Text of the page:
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Postby AronCainBayot2K » Sun Oct 20, 2019 4:59 pm

Protons and neutrons have nearly the same mass. How different are their wavelengths? Calculate the wavelength of each particle when traveling at 2.75 * 10^5 m*s^-1 in a particle accelerator and report the difference as a percentage of the wavelength of the neutron.

I am confused on how to calculate the wavelength of each particle. How do I determine how their wavelengths are different?

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Re: 1B19

Postby preyasikumar_2L » Sun Oct 20, 2019 5:10 pm

Using the De Broglie equation λ = h/mv and the masses of a proton (1.6726*10^-27 kg) and a neutron (1.6750*10^-27 kg) that you find by looking them up (I think, unless it's given or you've memorized them)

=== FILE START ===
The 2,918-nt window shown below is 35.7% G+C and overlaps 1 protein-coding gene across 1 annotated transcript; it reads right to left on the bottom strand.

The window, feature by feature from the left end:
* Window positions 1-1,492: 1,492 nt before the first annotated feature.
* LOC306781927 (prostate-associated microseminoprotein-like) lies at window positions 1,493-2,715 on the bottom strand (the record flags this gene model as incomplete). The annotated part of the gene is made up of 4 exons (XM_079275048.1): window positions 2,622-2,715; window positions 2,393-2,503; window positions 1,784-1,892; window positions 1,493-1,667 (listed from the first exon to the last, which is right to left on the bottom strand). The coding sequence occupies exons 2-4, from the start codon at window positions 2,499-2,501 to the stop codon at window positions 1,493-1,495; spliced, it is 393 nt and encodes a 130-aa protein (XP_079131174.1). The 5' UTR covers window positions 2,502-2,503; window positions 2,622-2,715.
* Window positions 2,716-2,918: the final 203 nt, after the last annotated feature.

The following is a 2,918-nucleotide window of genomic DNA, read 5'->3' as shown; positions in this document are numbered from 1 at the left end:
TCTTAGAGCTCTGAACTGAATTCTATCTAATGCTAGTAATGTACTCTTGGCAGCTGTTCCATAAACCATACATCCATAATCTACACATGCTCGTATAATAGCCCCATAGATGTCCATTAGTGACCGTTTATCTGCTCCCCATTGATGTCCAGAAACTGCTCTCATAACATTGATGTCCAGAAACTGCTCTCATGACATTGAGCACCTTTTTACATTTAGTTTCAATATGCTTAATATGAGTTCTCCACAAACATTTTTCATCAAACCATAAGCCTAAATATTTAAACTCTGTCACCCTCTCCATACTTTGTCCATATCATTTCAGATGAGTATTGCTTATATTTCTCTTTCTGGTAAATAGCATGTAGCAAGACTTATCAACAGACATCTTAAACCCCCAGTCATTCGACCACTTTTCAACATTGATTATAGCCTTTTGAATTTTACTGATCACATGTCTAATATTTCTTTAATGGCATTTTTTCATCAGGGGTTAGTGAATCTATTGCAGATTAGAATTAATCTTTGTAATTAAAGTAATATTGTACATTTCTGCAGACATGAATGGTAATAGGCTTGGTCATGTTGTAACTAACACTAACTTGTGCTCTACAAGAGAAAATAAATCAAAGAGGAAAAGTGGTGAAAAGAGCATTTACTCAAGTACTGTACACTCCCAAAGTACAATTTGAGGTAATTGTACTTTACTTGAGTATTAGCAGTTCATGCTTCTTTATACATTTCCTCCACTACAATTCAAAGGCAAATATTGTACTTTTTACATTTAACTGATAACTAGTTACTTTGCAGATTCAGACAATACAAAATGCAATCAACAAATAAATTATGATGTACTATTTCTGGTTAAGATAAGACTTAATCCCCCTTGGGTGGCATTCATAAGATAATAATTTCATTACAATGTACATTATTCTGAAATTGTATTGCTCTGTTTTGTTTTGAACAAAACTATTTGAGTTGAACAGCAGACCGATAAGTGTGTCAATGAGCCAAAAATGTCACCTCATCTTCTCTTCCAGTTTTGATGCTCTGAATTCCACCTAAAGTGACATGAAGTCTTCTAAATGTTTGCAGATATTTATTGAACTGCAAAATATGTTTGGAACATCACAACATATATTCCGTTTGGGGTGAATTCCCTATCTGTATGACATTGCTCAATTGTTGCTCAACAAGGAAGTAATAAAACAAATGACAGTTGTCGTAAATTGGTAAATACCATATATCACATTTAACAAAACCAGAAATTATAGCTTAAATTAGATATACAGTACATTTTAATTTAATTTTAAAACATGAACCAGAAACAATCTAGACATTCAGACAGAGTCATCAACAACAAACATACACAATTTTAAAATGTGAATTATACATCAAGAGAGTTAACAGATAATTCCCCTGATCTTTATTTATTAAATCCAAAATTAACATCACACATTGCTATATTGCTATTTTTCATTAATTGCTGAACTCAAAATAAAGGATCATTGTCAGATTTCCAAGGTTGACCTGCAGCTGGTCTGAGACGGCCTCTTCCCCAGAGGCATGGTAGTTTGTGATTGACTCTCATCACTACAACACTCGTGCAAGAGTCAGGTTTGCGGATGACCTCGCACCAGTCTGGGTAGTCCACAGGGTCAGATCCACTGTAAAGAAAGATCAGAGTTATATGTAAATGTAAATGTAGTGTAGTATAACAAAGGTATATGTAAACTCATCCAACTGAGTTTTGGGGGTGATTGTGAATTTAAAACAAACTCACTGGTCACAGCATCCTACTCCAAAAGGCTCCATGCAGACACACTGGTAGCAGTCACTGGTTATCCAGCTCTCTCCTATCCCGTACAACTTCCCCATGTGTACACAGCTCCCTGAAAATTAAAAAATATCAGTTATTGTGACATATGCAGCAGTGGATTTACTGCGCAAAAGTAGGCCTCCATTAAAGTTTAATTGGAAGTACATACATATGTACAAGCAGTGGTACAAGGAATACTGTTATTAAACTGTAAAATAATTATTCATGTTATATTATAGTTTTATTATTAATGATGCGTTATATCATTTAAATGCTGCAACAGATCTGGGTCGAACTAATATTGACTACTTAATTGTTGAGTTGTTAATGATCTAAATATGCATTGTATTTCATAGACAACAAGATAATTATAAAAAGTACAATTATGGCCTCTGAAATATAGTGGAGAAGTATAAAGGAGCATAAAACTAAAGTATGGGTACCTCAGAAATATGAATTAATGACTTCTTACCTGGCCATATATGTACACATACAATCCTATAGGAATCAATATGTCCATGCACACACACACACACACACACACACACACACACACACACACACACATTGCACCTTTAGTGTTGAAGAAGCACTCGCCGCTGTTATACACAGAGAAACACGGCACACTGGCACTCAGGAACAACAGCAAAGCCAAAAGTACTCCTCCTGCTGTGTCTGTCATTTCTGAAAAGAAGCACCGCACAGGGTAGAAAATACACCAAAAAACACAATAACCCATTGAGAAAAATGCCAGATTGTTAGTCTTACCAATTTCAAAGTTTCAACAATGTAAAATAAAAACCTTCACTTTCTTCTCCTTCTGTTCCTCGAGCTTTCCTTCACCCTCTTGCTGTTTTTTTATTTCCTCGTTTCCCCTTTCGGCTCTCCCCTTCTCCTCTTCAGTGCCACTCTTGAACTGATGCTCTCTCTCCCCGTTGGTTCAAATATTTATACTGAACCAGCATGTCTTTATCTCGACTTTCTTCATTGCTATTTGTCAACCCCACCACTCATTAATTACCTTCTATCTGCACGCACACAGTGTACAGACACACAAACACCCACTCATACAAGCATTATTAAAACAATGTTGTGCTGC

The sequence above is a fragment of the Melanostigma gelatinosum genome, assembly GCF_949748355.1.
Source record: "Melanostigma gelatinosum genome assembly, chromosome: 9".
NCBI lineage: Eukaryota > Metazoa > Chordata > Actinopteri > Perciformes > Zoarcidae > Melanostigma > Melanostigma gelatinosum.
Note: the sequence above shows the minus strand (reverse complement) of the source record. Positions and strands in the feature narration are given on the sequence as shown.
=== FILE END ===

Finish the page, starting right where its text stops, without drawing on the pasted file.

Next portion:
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Re: 1B19

Postby MTanikella_1K » Sun Oct 20, 2019 6:04 pm

As mentioned in the previous post, the de broglie equation should be used for this problem. The calculations will show that there is no difference in the first three significant figures of the wavelength.

Kendall 3H
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Re: 1B19

Postby Kendall 3H » Sun Oct 20, 2019 8:21 pm

All you have to do for this problem is use the equation "wavelength= h/ (mass x velocity)"
You are trying to find the wavelength and you already have h and velocity and all you have to do is look up the mass of a proton and a neutron. The masses are very similar. Once you calculate the wavelength of a proton and neutron you see that the wavelengths are the same.

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